Astroworld staffers were instructed to refer to potential dead concertgoers as “smurfs,” according to a security and emergency medical response plan — as witnesses described victims as turning “black and blue.”
The 56-page Event Operations Plan, which was obtained by CNN, instructs the personnel at NRG Park in Houston to never use the terms “dead” or “deceased” on the radio.
Scoremore, the Austin-based promoter, instead instructed workers to use the code word borrowed from the blue animated children’s characters, the document shows.
It is unclear why the term “smurf” was chosen or whether staff actually used the code on the radio when referring to Astroworld victims — some of whom were described by eyewitnesses as turning blue as they suffocated, the Houston Chronicle reported.
Instagram user @diabloxantiago said in a video that he watched people turn “black and blue” while receiving CPR, the paper said.
He said he has heard the term “smurf” used “secondhand” before, but referred questions to the promoter.
Eight people between the ages of 14 and 27 were killed and about 300 were injured — including a 9-year-old boy who is in a coma — when a mass of fans among the 50,000 concertgoers rushed the stage during rapper Travis Scott’s performance.
The detailed plan published by CNN also includes protocols for a variety of dangerous situations — including an active shooter, terrorist threat, possible riot and severe weather.
However, it does not address crowd surges despite an incident from the same festival in November 2019, when three people were hospitalized after being trampled.
“Based on the site’s layout and numerous past experiences, a Security Plan has been established to help mitigate potential negative issues within the scope of the festival,” the document states, CNN reported.
“The potential for multiple alcohol/drug related incidents, possible evacuation needs, and the ever-present threat of a mass casualty situation are identified as key concerns,” it says.
Regarding a large crowd, the plan says that “the key in properly dealing with this type of scenario is proper management of the crowd from the minute the doors open.”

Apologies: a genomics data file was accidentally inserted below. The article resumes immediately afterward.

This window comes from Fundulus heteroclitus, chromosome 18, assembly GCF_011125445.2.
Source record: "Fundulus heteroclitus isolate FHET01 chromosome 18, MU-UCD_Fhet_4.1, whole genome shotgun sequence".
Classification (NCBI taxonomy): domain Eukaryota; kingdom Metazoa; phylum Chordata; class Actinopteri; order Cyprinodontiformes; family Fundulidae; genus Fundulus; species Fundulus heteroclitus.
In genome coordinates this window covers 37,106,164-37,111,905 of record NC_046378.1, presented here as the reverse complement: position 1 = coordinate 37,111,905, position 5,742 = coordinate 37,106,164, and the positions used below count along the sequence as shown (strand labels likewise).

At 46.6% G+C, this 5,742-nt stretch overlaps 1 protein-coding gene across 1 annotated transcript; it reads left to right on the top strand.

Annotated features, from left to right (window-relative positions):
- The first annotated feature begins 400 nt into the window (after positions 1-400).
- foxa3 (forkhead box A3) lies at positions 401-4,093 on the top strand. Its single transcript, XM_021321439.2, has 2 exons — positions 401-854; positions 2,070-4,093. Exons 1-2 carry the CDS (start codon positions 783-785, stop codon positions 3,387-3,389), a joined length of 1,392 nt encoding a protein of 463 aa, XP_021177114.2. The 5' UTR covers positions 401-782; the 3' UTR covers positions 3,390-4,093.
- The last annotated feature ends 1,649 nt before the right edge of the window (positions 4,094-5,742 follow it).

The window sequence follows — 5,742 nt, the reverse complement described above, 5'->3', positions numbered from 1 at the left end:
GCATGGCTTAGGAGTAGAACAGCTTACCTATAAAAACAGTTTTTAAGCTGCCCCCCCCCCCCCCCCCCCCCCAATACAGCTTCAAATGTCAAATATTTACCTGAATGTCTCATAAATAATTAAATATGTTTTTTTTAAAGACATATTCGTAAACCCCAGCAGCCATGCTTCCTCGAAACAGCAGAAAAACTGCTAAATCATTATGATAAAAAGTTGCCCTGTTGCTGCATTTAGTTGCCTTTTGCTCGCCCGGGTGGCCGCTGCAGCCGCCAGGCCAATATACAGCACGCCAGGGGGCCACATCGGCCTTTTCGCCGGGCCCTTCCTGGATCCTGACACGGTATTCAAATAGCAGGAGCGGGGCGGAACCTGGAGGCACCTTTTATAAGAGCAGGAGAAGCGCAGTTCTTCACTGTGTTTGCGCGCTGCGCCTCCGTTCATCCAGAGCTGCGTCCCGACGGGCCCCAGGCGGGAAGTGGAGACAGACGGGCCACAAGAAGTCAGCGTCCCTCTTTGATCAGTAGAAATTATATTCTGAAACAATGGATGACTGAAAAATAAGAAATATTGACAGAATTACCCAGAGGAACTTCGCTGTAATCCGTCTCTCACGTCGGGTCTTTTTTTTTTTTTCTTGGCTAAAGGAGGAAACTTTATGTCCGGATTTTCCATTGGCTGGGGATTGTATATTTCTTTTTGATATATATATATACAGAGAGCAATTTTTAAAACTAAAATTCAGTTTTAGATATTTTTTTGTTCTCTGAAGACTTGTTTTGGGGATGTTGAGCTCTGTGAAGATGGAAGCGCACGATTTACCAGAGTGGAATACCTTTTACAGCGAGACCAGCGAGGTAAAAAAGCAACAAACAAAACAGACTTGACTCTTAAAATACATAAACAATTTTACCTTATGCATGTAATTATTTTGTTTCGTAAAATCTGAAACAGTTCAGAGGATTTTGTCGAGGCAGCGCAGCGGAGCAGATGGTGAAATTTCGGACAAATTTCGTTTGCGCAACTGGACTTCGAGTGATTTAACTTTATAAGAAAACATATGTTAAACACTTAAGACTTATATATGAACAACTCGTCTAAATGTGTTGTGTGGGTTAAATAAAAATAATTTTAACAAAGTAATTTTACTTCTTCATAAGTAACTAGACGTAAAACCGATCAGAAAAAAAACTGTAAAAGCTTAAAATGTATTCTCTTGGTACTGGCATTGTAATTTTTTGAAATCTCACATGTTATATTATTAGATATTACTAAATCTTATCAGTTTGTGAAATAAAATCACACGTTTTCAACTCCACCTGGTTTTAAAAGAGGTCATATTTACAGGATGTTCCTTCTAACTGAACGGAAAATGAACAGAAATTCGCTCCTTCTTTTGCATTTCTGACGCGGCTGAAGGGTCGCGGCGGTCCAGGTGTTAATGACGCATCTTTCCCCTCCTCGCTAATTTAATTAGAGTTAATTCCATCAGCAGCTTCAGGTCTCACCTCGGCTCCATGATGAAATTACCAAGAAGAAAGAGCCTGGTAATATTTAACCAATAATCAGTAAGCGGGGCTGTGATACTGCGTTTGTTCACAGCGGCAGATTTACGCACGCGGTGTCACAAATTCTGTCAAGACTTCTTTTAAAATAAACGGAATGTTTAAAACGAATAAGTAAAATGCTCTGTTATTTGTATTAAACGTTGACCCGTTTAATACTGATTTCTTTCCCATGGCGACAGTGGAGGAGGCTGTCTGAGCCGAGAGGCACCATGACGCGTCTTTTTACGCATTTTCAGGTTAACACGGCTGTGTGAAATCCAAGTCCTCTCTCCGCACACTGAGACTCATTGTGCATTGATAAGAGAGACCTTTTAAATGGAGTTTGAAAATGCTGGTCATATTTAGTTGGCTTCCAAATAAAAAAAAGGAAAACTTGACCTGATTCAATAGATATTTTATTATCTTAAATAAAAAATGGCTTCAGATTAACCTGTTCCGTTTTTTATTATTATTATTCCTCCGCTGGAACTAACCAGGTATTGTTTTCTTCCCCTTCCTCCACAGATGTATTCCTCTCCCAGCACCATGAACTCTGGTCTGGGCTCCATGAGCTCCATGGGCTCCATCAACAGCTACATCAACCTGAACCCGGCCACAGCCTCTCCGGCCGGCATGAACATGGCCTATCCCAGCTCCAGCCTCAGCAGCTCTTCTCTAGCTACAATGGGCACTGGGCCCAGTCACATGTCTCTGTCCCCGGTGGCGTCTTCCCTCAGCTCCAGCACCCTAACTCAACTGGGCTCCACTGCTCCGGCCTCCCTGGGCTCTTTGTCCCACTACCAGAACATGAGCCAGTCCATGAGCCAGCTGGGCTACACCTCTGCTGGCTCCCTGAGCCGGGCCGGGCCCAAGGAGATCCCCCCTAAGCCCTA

It adds, “Crowd management techniques will be employed to identify potentially dangerous crowd behavior in its early stages in an effort to prevent a civil disturbance/riot,” but those techniques are not further explained, according to the network.
The document also describes a clear chain of command in case of an incident, identifying the role of the executive producer and festival director as the only people with the authority to stop the event.
Scoremore and national promoter Live Nation said in a statement shared on Instagram on Monday that they have provided police with footage from event cameras, the Houston Chronicle reported.
“We wanted to provide an update on the steps that Scoremore, Live Nation and the Astroworld Fest team have been taking,” they wrote. “Throughout the weekend, we have been working to provide local authorities with everything they need from us in order to complete their investigation and get everyone the answers they are looking for.”
Paul Wertheimer, founder and president of Crowd Management Strategies, said the industry knows the dangers of crowd surge and that you need a specific plan to deal with the possibility.
“It doesn’t even really appear in what is the equivalent of the Astroworld’s crowd management plan,” he told CNN.
“There’s no reference to crowd surge, crowd crush, crowd panic. There’s no reference to the front of the stage and festival seating crowd. And therefore, there’s no specific emergency planning for a mass casualty crowd crush event.”
Wertheimer said the mostly boilerplate document does reference a risk assessment plan.
“We need to see that risk assessment plan,” he told the network, adding it should address how organizers planned to deal with the kinds of events that had occurred at previous Scott shows.
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